Post-Colonialist Cacophony: Native Thoughts on the New Orleans Education Experiment

Tony Zanders in New Orleans

For the past sixteen months, I’ve studied, investigated, challenged, promoted, questioned, and embraced the education reform dialogue surrounding my city. Ultimately, I’ve oscillated from a critic (as a native, tax-paying, product of the public school system deemed worthless), to an advocate (as a former director-level staffer at a non-profit funded by national corporate foundations), to a critic again (as a parent navigating the system in question.) This journey has subjected me to insult from fellow reformers who were unaware of my New Orleans heritage, and ostracization from fellow natives who speak uninformed of data supporting progress in our schools.

After sixteen months of reflection, and sufficient distancing from the rhetoric to form my thoughts, I have finally had time to process my emotions alongside data and anecdote from both well-meaning and ill-intentioned individuals, arriving at the following conclusion. Note that this conclusion is not a tacit endorsement or disapproval of the education reform efforts in New Orleans, but rather a set of unshakable observations that I have yet been able to reconcile.

I remain skeptical of the motive of urban education reformers who fail to acknowledge the colonialist tenor in which their work is carried out.

I’m simultaneously grateful for those who forgo lucrative careers, committing their lives towards improving those of disenfranchised youth. Some of them have become good friends whose intentions I have no doubt. But without true empathy, work of the American public servant in the 21st century will always bear the eerie semblance of post-modern colonialism, further imposed through gentrification, classroom socio-behavioral censorship, revisionism/negationism in history curricula, and the like.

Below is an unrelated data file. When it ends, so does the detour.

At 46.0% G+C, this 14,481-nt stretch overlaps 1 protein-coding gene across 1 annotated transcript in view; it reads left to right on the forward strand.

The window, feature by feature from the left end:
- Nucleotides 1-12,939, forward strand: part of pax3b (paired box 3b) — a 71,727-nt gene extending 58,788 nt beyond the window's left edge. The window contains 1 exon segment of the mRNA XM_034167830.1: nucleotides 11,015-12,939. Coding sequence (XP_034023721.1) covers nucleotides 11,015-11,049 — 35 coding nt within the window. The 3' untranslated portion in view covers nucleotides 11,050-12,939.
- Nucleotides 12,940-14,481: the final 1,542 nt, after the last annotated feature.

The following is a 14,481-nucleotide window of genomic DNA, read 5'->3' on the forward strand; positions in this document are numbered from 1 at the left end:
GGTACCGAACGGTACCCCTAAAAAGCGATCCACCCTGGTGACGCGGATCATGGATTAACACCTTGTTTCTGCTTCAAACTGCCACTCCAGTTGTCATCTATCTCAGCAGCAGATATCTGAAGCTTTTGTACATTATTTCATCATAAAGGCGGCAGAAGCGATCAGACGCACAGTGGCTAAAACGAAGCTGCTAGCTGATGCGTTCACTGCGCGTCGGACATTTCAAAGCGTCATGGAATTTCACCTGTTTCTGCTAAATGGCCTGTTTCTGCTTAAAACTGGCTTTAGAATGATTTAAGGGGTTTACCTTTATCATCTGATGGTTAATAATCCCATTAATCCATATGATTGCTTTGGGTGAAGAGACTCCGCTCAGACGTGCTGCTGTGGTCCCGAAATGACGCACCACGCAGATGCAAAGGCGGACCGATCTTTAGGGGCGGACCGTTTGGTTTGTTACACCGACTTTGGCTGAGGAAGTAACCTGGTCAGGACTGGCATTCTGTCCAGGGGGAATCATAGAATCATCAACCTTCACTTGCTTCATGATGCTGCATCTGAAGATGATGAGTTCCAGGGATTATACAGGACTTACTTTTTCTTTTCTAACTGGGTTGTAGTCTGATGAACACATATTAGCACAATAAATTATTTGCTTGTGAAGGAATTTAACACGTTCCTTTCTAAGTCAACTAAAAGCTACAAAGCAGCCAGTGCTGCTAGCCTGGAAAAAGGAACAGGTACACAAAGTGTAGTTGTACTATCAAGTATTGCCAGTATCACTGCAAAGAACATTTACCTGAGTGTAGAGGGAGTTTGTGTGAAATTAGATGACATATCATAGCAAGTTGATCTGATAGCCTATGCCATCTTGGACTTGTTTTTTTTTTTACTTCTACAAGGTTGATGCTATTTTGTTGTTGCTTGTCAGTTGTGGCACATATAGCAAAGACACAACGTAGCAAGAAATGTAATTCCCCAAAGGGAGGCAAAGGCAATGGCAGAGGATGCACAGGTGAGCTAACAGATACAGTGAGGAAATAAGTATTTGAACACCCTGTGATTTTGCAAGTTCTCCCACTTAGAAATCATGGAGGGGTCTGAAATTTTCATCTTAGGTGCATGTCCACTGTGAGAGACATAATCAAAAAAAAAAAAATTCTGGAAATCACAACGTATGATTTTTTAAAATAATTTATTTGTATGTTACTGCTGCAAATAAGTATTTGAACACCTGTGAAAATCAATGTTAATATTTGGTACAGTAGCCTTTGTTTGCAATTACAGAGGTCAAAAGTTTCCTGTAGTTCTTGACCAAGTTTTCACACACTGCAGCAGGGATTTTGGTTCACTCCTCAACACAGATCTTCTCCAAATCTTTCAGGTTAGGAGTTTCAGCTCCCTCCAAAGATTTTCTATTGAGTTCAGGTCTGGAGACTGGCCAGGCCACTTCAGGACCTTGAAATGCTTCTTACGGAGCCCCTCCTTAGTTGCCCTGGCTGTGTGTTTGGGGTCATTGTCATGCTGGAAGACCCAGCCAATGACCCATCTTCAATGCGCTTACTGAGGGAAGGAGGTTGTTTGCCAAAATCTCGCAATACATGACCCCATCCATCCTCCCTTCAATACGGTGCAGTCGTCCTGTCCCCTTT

Insult compounds injury when the bigger picture of community-wide disenfranchisement is obfuscated behind self-serving “academic gains”. These issues weigh heavy on my conscience as I sit in an online audience of New Orleanians I was born with, raised among, learned alongside, as we are lectured to by experts on us, our past, our future, our potential, in commemoration of America’s largest man-made disaster, as mothers, fathers, and children are placed under a microscope, dehumanized as unwitting participants in “the Big Easy’s Grand Experiment.”

When people ask me to share my opinion on what’s happening in my city, I am oft inclined to say that when all of the paid contracts expire, the TFA and Americorps-esque loan forgiveness awards are maxed out, when neighborhood lines have been sufficiently revised to reflect “urban planning worthiness”, and the noise of the auction floor quiets from the highest bidders being awarded their goods, those who were fortunate enough to escape geographical eviction will be left to clean up the lab equipment, needles, and other refuse from the great experiment. But of course, the wage for their janitorial services won’t allow them to enjoy fruits of their gentrified labor. Sorry for the uncomfortably familiar American narrative. Actually, I’m not sorry.

I am happy however to offer a curated reading list to point your web browsers to in case you’re interested in the “real story” on Education in a Post-Katrina New Orleans:

(In case your appetite for opinions of the New York Times variety wasn’t satiated: Racially Disparate Views of New Orleans’s Recovery After Hurricane Katrina)

And for the more scholarly among us:

I cross-posted this on Medium.